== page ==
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Barista Basics - Articles

Tools of the Trade, Bean Scene, Issue 10, 2005

Thursday, March 30, 2006

 

Appearing in Bean Scene Magazine, Issue 10, 2005

 

 

You won’t find a mechanic fixing your car with a paintbrush or a hairdresser cutting your hair with a spanner. Many baristas however don’t use the correct tools of the trade. Their coffees are therefore often either incorrectly made, inconsistent or just plain ugly, write Matthew Gee and David Gee.

 

 

In the old days people used to make homes with their bare hands. Eventually they got the job done but the finished product was generally pretty shonky. For some odd reason, even with the wealth of training that now exists for café owners, people still make espresso without the correct tools of the trade and so their finished product is shonky too and on top of this, incredibly inconsistent.

When we talk of tools we’re talking about baristas using thermometers as they texture their milk, spatulas to help them pour their milk, timers to periodically time their pour, tampers to compact their coffee and stencils to help create interest with chocolate powder on top of their cappuccinos, hot chocolates and caffe mochas. We will look at each tool now in turn and explain their relevance to the coffee-making process.

 

[1] Thermometers – these are placed near the handle of your 600ml or 1 litre jug, facing you so that you can see the dial easily during the frothing process. You are aiming to achieve a temperature of 65 degrees C which actually means turning off the steam wand at 60 degrees C as the needle on the dial will wind up slightly after you have finished frothing your milk. Using a thermometer will ensure consistency in the temperature of your milk. You simply cannot achieve consistency without one.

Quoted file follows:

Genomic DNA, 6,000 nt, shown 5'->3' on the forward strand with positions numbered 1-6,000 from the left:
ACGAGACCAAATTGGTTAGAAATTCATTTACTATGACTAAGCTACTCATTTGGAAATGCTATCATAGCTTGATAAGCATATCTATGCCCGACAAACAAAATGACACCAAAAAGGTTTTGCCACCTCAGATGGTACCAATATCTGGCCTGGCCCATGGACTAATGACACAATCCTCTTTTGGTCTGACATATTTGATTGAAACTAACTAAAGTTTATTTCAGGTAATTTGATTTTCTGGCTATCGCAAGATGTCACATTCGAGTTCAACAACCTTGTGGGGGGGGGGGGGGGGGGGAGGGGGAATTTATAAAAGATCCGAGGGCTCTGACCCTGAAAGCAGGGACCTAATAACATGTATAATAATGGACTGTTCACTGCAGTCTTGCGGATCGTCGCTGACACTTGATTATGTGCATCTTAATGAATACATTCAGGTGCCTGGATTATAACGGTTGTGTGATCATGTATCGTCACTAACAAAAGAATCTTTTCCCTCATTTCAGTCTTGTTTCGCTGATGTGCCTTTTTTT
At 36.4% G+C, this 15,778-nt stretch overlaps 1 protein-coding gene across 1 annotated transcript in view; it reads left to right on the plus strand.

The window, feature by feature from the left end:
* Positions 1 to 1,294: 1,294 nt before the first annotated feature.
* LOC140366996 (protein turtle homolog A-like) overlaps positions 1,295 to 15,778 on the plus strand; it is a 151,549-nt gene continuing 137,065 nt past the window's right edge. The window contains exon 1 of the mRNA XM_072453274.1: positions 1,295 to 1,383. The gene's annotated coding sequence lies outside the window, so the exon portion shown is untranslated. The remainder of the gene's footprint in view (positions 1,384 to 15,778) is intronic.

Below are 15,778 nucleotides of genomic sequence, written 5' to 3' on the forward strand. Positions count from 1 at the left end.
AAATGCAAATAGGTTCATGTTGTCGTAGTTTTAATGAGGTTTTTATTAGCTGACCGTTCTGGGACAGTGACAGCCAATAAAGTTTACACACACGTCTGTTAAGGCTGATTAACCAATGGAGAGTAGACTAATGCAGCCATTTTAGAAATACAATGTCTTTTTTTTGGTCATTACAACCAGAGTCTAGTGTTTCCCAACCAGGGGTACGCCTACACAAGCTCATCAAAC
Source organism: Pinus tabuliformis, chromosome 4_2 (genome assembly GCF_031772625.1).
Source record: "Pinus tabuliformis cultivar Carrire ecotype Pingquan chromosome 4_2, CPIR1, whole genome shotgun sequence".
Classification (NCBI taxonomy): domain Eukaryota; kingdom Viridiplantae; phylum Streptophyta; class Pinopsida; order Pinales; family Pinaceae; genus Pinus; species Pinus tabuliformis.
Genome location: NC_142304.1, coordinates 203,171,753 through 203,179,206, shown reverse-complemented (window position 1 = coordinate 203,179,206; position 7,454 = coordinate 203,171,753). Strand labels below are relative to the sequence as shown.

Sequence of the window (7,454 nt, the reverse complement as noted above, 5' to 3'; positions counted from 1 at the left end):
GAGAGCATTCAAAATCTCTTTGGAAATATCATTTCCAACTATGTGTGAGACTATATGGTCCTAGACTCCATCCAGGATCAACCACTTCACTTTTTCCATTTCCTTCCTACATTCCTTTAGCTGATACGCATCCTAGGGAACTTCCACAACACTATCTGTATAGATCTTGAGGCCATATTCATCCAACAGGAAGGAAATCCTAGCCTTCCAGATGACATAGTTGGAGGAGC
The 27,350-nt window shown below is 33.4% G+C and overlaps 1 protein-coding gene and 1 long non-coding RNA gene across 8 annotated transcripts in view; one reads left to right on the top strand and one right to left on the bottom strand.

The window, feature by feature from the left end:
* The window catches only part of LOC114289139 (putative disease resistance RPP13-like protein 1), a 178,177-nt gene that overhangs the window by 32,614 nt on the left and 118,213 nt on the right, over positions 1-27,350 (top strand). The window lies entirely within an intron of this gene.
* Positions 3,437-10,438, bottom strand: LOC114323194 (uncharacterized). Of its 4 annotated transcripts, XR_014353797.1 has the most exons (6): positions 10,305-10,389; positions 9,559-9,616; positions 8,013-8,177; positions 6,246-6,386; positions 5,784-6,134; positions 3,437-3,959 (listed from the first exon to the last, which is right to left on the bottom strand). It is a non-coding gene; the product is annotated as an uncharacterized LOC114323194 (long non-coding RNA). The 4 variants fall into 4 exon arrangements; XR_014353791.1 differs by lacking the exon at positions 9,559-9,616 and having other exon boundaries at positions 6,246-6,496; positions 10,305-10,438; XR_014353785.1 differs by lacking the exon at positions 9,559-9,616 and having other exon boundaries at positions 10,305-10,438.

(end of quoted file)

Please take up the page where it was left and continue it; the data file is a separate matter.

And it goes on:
Picture a café that doesn’t use thermometers. Poor old Mary who walks in at 11am each morning to get her weak decaf flat white gets a luke-warm coffee one day, scalds her mouth the next day and on the following day gets a coffee that is OK in temperature but not ideal. The reason that her coffees are all different temperatures is because three different baristas prepared her coffees on these days.

Mary obviously has the patience of a saint because if it was one of us, one bad experience with the temperature of our coffee and we simply don’t go back to that café. And there are lots of people like us. The solution is simple – use a thermometer and everyone gets it right every time. People who don’t use thermometers treat coffee-making as some artisan craft that is all "look and feel". These people obviously think they are like Jedi Knights and will hear a voice or get a shiver down their spine when the correct temperature has been reached.

We have been taken to task over our love of thermometers by a few café owners who claim that they have done tests in their café and 9 out of 10 times they get within 2 degrees of ideal without using a thermometer. All this does is prove our point – that even seasoned baristas get it wrong 1 out of 10 times!

Using a thermometer also takes the focus of milk frothing away from your pain threshold (how long can you hold the jug before you can take the pain no longer) and onto the swirling of the milk (where it should be).

[2] Spatulas – these are long and narrow strips of metal that come out at a slight angle from a wooden handle. They are used to help guide out froth from the jug or to hold it back (depending on wheth

 

                             Tools of the Trade

 

Archive
Effective Barista Training, Tea and Coffee Asia, first quarter 2006
Coffee The Australian Way, Tea and Coffee Asia, fourth quarter 2005
In the End, It's All in the Blend, Bean Scene, Issue 10, 2005
Tools of the Trade, Bean Scene, Issue 10, 2005
The Starters Guide To Coffee, Bean Scene, Issue 9, 2005
Cutting Edge Espresso - Bean Scene Magazine, Issue 8, 2005
Postcards from Seattle - Bean Scene Magazine, Issue 8, 2005
Making Great Coffee At Home - Loreal's Club Matrix Magazine, Issue 2, 2004
Buying a Home Espresso Machine - Loreal's Club Matrix Magazine, Issue 3, 2005
Australians v Italians: Who Makes Better Coffee? - Bean Scene Magazine, Issue 6, 2004
The Decline of Tea and the Dethroning of the Flat White - Bean Scene Magazine, Issue 7, 2005
Coffee Indulgence - Loreals' Club Matrix Magazine, Issue 4, 2005
Coffee Appreciation
How to be a Gun Barista - Bean Scene, Issue 5, 2004
Affogato with a twist of Mocha - Australian Table, May 2004
Hygiene in the Café Environment - Bean Scene, Issue 3, 2004
Grind It, Baby - Eat Drink Magazine, May 2004
Coffee Myths, Dispelled!, Bean Scene, Issue 4, 2004
Coffee Art - Eatdrink Magazine, June 2004
Questions: Hospitality Magazine, May 2004

 


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